And it was so simple now in retrospect but we pivoted our strategy to focus on investors that didn’t necessarily understand the media world or the tech world but knew the Indian market markets and after that happened, everything became a little bit smoother sailing for us but it’s kind of a painful lesson that seems obvious now in retrospect.

Richard C. Wilson: What strategies and best practices should philanthropic organizations adapt to attract tech-savvy donors and partners who can contribute not only financially but also with their technological expertise?

Anonymous Billionaire: The company that bought us is India’s largest publicly traded company. It’s called (company). They’re in oil and gas retail, the largest retail in the country. They’re in the media, they own 30+ TV channels, and they spent $25 billion to launch an all-IP 4G data network from the ground up. And when we had reached around about 30 million users, we started to get all the inbound interest from the usual players in Silicon Valley. We spent six months out in China, in Hangzhou with Alibaba, and in Hong Kong, in Shenzhen with Tencent. And these offers started to come in.

And it wasn’t until kind of the tail end of our process that we spent time with (Company) and we understood the whole vision behind this company, that they had just launched again back in 2017 or so. And the reason I’m bringing that up is that it’s a great example of how business can solve some of society’s toughest problems. And in India, the problem is that out of a population of about 1.4 billion people, there’s a hundred million people that are probably living a good life. Everybody else, 1.3 billion people, are just scraping by and the reason that Mukesh Ambani and the Ambani family wanted to launch (Company) is that Data in India at that time was the most expensive in the world on a per gigabyte basis. And their average income in the country is around $3,000. And the quality of service was absolutely terrible.

How can this country recognize its potential if you don’t have affordable data that’s available at scale? And what they said is, is that by having this data network available, and consumers essentially signing up, they get access to job opportunities, access to health care, access to resources for self-directed education, upscaling, and what have you. And the reason that they were interested in us is that music is kind of the common denominator of everybody in the country, right? 

Whether you’re a wealthy industrialist or you’re a subsistence farmer, it doesn’t matter. You’re going to understand if you have 80 million songs in the palm of your hand, you need to get a data plan to be able to go and do that. Demystified data from gigabytes and megabytes to something that everybody could essentially go and understand, and they did that at scale.

And I say that because I think coming from a tech-focused mindset to solve everyday problems is the same approach that a lot of nonprofits and philanthropies should take in order to address consumers at scale. Akshayapatra is an organization in India that feeds 2 million kids every single day. And to feed 2 million kids every single day in school, a hot meal, you can’t just throw a bunch of bodies at the problem. You have to create some kind of technology, a logistics network, and implement food science to be able to pull that off.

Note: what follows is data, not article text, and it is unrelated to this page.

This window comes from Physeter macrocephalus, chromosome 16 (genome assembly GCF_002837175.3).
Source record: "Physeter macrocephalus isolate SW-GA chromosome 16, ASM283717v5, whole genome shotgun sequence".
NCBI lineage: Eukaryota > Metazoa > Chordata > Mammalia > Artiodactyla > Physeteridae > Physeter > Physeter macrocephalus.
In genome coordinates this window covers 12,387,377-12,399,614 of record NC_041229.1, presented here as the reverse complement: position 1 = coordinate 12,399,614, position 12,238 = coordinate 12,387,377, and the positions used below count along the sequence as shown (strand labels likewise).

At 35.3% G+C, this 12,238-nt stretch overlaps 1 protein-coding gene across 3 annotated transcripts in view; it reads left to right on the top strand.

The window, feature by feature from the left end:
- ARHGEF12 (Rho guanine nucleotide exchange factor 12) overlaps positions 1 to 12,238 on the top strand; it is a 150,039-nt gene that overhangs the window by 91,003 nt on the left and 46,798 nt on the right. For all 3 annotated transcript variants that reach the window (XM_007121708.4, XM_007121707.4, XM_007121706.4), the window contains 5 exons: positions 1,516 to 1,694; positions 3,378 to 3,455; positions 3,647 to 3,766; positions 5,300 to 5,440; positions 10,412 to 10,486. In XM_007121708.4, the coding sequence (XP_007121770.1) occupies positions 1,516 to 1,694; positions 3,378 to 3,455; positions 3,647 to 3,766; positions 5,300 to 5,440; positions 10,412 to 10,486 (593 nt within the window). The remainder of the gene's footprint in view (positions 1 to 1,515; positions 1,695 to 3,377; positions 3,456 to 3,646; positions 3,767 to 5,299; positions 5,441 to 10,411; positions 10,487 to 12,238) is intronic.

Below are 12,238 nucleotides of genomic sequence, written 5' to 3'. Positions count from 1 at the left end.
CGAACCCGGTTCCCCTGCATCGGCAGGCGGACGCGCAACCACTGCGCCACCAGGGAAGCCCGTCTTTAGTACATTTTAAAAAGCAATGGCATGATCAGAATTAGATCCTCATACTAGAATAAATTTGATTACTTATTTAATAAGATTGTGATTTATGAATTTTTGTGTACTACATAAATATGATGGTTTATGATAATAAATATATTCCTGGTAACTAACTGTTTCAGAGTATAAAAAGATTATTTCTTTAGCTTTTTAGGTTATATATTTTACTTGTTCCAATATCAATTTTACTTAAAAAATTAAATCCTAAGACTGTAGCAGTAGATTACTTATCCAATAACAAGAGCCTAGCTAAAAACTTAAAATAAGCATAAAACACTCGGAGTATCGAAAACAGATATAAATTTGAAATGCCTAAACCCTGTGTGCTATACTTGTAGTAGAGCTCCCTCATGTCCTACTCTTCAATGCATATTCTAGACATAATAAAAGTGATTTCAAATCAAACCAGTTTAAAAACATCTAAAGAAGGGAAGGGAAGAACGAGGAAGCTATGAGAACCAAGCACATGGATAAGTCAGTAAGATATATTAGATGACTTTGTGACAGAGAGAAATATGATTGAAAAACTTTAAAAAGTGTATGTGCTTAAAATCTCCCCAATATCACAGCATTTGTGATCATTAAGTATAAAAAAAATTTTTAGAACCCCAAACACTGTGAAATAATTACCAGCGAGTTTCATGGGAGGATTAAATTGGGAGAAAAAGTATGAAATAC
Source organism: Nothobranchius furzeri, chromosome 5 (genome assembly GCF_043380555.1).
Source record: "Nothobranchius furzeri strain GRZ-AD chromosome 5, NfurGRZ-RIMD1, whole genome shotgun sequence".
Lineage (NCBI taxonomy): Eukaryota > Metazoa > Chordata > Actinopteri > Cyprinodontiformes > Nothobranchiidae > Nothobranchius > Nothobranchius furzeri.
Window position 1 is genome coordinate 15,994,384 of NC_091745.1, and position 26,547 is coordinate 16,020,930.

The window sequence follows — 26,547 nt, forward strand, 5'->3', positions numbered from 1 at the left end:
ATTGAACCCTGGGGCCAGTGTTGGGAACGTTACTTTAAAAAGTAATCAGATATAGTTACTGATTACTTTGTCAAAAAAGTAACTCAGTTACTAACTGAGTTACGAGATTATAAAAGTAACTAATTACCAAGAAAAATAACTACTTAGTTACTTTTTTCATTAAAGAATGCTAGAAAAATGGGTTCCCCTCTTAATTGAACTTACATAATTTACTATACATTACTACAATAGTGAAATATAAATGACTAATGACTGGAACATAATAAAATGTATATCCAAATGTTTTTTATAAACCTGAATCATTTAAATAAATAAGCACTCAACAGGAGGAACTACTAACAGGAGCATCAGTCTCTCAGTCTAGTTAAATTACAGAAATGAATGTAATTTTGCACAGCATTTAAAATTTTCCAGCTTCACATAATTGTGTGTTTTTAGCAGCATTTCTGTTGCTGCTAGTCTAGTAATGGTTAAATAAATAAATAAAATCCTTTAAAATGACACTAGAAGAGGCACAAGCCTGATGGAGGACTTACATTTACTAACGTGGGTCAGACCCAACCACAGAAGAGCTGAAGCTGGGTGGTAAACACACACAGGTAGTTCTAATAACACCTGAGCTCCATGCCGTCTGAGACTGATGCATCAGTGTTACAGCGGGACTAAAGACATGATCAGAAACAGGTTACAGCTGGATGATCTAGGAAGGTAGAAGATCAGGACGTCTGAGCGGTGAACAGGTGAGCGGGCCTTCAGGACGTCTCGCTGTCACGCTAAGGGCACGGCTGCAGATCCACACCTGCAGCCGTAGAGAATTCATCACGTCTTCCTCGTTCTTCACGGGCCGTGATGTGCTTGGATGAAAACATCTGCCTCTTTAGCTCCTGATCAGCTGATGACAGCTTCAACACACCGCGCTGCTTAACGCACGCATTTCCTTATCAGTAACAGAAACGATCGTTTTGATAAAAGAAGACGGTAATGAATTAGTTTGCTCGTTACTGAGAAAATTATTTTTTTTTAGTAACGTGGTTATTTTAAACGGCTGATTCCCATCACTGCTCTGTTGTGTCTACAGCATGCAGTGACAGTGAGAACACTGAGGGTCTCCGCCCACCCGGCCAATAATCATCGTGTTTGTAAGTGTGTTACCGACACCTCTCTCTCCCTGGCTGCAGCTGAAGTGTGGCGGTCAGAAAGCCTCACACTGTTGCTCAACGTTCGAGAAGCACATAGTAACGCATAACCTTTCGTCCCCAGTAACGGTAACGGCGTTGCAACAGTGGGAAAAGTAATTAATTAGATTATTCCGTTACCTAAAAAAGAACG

And I’ve been to some of their kitchens before, I’ve seen gigantic machinery that they have custom-made in order to be able to cook these meals. I’ve seen the food scientists create incredible recipes. They have a logistics network and system over there where human hands actually never touch the food, there’s about 3,000 trucks that get these hot meals out to 22,000 schools across the country every single day. And it was a very entrepreneurial effort.

It was started by a group of 3 people about 23 years ago. They proved their concept first on a small scale and showed that they were actually able to go and address the need. They brought in government funds; they got the private sector involved. Aside from just individuals, they have big corporations like Google, and Caterpillar to help build some of the kitchens, Conagra to help with the food, and to really lend not just their money, but also their expertise and resources to be able to solve this problem at scale.

Richard C. Wilson: How can collaborations between philanthropic organizations and tech companies inspire others to harness technology for social impact and scale their philanthropic efforts? 

Anonymous Billionaire: I got involved with this organization because I happened to go to one of their events probably about 10 years ago. And I heard the then dean of Harvard Business School, a guy named Nitin Noria, speak. And he was sharing a story with me. His father grew up in India in the 1940s he was poor and he had a choice either to go to a school right next to the village that he grew up in that didn’t serve any meals or to walk two miles every single day to go to another public school that actually served a hot meal and he chose to go to that school walked two miles to and from every single day because it served a meal. 

And because of that, he stayed in school. Because of that, he got a college degree, and he became a very successful industrialist in India. So, Nitin Nohria grows up in Delhi, eventually goes to London, goes to MIT, gets a PhD, and then starts an academic career where his last role at Harvard was as the dean of the business school. It was a great example of how something so small compounds over time and has such a tremendous impact over generations because of the simple presence of a hot meal.